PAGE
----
A new poll found that a majority of Americans don’t support impeachment proceedings against President Donald Trump.
A Politico and Morning Consult poll, conducted before Speaker Nancy Pelosi’s (D-Calif.) announcement that an inquiry into impeachment would take place, found that 36 percent of likely voters said they think Congress should start impeachment proceedings against Trump.
That’s down from 37 percent last week.
The poll released on Tuesday, Sept. 24 found that 49 percent said Congress should not start the impeachment proceedings.
“Despite being a popular topic in the news, support for impeachment proceedings remains relatively unchanged in the past week,” said Tyler Sinclair, Morning Consult’s vice president, on the Politico website. “This week, 36 percent of registered voters, including 33 percent of independents and 5 percent of Republicans, support impeachment. These numbers have remained steady over the summer, with little impact from the latest whistleblower complaint centered on Ukraine so far.”
Around 66 percent of Democrats surveyed support the impeachment probe, the poll found.
A poll conducted by Quinnipiac University was completed before the White House released a transcript of a phone call between Trump and Ukrainian President Volodymyr Zelensky and also before Pelosi made the announcement on an inquiry regarding impeachment.
The poll found that 37 percent of registered voters said Trump should be impeached and removed from office.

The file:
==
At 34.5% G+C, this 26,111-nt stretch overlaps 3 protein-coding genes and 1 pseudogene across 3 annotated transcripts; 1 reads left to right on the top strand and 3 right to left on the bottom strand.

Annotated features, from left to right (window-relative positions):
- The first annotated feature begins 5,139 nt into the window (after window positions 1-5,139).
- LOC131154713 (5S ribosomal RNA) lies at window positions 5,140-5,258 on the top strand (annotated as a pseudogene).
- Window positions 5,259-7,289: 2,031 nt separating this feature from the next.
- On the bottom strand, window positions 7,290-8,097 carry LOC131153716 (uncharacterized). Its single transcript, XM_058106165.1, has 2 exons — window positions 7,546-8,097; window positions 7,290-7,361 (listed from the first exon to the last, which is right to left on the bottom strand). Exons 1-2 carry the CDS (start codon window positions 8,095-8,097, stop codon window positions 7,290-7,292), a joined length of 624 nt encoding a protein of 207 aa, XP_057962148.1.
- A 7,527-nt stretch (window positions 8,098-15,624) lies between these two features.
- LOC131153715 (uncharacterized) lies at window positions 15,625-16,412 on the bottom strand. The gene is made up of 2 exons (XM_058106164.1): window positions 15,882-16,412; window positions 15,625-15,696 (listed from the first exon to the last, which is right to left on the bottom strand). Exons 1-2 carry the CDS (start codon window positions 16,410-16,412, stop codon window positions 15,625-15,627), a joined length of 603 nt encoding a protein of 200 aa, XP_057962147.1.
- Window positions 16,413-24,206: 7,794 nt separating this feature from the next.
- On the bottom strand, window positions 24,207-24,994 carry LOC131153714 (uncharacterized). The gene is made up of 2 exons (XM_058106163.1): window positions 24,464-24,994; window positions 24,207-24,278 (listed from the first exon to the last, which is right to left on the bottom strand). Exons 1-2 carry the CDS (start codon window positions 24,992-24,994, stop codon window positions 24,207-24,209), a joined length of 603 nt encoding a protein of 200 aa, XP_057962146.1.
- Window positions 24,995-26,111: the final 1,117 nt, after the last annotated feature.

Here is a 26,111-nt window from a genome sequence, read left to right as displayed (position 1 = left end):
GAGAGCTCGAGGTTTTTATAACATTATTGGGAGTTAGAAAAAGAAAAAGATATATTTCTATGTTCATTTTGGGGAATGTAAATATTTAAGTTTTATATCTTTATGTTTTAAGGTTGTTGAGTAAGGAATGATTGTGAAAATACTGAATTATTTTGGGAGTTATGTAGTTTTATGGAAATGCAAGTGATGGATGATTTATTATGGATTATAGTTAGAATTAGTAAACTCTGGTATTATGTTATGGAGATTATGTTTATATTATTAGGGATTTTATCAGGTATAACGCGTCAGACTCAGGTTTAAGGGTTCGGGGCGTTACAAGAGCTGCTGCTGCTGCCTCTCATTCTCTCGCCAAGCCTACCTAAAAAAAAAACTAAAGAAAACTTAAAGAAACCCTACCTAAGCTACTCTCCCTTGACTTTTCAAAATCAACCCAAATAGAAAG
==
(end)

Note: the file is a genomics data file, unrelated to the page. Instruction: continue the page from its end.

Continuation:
But another 57 percent of responders in the Quinnipiac poll said that Trump should not be impeached.
Rep. Adam Schiff (D-Calif.), chairman of the House Intelligence Committee, and Sen. Richard Burr (R-N.C.), chairman of the Senate Intelligence Committee, released the complaint to the public on Thursday.
A so-called whistleblower filed the complaint after receiving information the person thought showed that Trump was “using the power of his office to solicit interference from a foreign country.”
The person said they’ve spoken to more than six U.S. officials who have conveyed information supporting the claim, and they specifically mentioned the July 25 call between Trump and Zelensky.
In a statement accompanying the release of the complaint, Schiff said, “This complaint should never have been withheld from Congress. It exposed serious wrongdoing, and was found both urgent and credible by the Inspector General.”
“This complaint is a roadmap for our investigation, and provides significant information for the Committee to follow up on with other witnesses and documents. And it is corroborated by the call record released yesterday,” he said. “I want to thank the whistleblower for having the courage to come forward, despite the reprisals they have already faced from the president and his acolytes. We will do everything in our power to protect this whistleblower, and every whistleblower, who comes forward. The public has a right to see the complaint and what it reveals.”
Zachary Stieber contributed to this report.